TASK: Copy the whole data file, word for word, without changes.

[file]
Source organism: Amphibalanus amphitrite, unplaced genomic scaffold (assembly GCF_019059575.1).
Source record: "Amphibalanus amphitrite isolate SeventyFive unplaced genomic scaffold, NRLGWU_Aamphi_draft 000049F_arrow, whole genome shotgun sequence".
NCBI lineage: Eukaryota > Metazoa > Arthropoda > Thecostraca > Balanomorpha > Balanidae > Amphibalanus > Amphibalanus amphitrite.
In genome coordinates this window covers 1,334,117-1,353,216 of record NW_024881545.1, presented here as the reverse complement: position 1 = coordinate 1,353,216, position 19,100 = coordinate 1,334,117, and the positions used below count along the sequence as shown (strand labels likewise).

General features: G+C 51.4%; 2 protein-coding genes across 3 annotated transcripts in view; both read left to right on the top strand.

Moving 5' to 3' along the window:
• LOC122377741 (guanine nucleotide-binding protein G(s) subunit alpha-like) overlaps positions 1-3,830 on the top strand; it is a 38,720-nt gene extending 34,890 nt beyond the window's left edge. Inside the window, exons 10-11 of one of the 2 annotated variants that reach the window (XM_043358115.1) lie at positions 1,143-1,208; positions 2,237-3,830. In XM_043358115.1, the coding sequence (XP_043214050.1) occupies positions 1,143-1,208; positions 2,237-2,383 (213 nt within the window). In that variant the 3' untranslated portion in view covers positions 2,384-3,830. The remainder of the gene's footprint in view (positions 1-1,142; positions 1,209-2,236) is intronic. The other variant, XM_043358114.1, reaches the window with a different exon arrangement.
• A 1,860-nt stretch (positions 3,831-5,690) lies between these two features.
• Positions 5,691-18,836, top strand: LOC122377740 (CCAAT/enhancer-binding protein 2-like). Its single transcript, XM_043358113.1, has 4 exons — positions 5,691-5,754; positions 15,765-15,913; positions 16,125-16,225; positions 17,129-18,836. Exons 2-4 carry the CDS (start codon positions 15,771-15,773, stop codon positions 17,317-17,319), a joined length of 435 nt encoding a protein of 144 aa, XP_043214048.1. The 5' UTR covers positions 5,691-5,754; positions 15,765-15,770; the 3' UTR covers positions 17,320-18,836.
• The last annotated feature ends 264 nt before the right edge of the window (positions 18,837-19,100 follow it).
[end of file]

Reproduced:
Source organism: Amphibalanus amphitrite, unplaced genomic scaffold (assembly GCF_019059575.1).
Source record: "Amphibalanus amphitrite isolate SeventyFive unplaced genomic scaffold, NRLGWU_Aamphi_draft 000049F_arrow, whole genome shotgun sequence".
NCBI lineage: Eukaryota > Metazoa > Arthropoda > Thecostraca > Balanomorpha > Balanidae > Amphibalanus > Amphibalanus amphitrite.
In genome coordinates this window covers 1,334,117-1,353,216 of record NW_024881545.1, presented here as the reverse complement: position 1 = coordinate 1,353,216, position 19,100 = coordinate 1,334,117, and the positions used below count along the sequence as shown (strand labels likewise).

General features: G+C 51.4%; 2 protein-coding genes across 3 annotated transcripts in view; both read left to right on the top strand.

Moving 5' to 3' along the window:
• LOC122377741 (guanine nucleotide-binding protein G(s) subunit alpha-like) overlaps positions 1-3,830 on the top strand; it is a 38,720-nt gene extending 34,890 nt beyond the window's left edge. Inside the window, exons 10-11 of one of the 2 annotated variants that reach the window (XM_043358115.1) lie at positions 1,143-1,208; positions 2,237-3,830. In XM_043358115.1, the coding sequence (XP_043214050.1) occupies positions 1,143-1,208; positions 2,237-2,383 (213 nt within the window). In that variant the 3' untranslated portion in view covers positions 2,384-3,830. The remainder of the gene's footprint in view (positions 1-1,142; positions 1,209-2,236) is intronic. The other variant, XM_043358114.1, reaches the window with a different exon arrangement.
• A 1,860-nt stretch (positions 3,831-5,690) lies between these two features.
• Positions 5,691-18,836, top strand: LOC122377740 (CCAAT/enhancer-binding protein 2-like). Its single transcript, XM_043358113.1, has 4 exons — positions 5,691-5,754; positions 15,765-15,913; positions 16,125-16,225; positions 17,129-18,836. Exons 2-4 carry the CDS (start codon positions 15,771-15,773, stop codon positions 17,317-17,319), a joined length of 435 nt encoding a protein of 144 aa, XP_043214048.1. The 5' UTR covers positions 5,691-5,754; positions 15,765-15,770; the 3' UTR covers positions 17,320-18,836.
• The last annotated feature ends 264 nt before the right edge of the window (positions 18,837-19,100 follow it).